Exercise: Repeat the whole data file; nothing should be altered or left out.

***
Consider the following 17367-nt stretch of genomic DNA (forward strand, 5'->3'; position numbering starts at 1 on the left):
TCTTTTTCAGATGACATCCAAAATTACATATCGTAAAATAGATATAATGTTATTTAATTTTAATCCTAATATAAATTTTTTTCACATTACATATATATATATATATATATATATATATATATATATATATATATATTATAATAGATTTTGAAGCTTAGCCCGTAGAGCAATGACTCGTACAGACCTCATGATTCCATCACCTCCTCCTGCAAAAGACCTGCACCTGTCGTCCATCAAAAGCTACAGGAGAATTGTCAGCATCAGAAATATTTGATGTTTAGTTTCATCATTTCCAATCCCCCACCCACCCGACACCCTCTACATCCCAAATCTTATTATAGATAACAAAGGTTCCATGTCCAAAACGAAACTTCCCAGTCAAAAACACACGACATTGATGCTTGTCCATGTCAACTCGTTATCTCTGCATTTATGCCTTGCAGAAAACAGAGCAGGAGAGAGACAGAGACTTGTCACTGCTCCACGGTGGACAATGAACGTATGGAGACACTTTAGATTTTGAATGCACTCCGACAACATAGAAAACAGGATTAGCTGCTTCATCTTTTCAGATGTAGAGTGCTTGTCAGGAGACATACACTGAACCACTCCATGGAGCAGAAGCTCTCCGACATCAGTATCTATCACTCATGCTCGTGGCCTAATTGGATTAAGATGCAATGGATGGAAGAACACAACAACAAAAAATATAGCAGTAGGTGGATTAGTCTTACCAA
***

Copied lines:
Consider the following 17367-nt stretch of genomic DNA (forward strand, 5'->3'; position numbering starts at 1 on the left):
TCTTTTTCAGATGACATCCAAAATTACATATCGTAAAATAGATATAATGTTATTTAATTTTAATCCTAATATAAATTTTTTTCACATTACATATATATATATATATATATATATATATATATATATATATATATATTATAATAGATTTTGAAGCTTAGCCCGTAGAGCAATGACTCGTACAGACCTCATGATTCCATCACCTCCTCCTGCAAAAGACCTGCACCTGTCGTCCATCAAAAGCTACAGGAGAATTGTCAGCATCAGAAATATTTGATGTTTAGTTTCATCATTTCCAATCCCCCACCCACCCGACACCCTCTACATCCCAAATCTTATTATAGATAACAAAGGTTCCATGTCCAAAACGAAACTTCCCAGTCAAAAACACACGACATTGATGCTTGTCCATGTCAACTCGTTATCTCTGCATTTATGCCTTGCAGAAAACAGAGCAGGAGAGAGACAGAGACTTGTCACTGCTCCACGGTGGACAATGAACGTATGGAGACACTTTAGATTTTGAATGCACTCCGACAACATAGAAAACAGGATTAGCTGCTTCATCTTTTCAGATGTAGAGTGCTTGTCAGGAGACATACACTGAACCACTCCATGGAGCAGAAGCTCTCCGACATCAGTATCTATCACTCATGCTCGTGGCCTAATTGGATTAAGATGCAATGGATGGAAGAACACAACAACAAAAAATATAGCAGTAGGTGGATTAGTCTTACCAA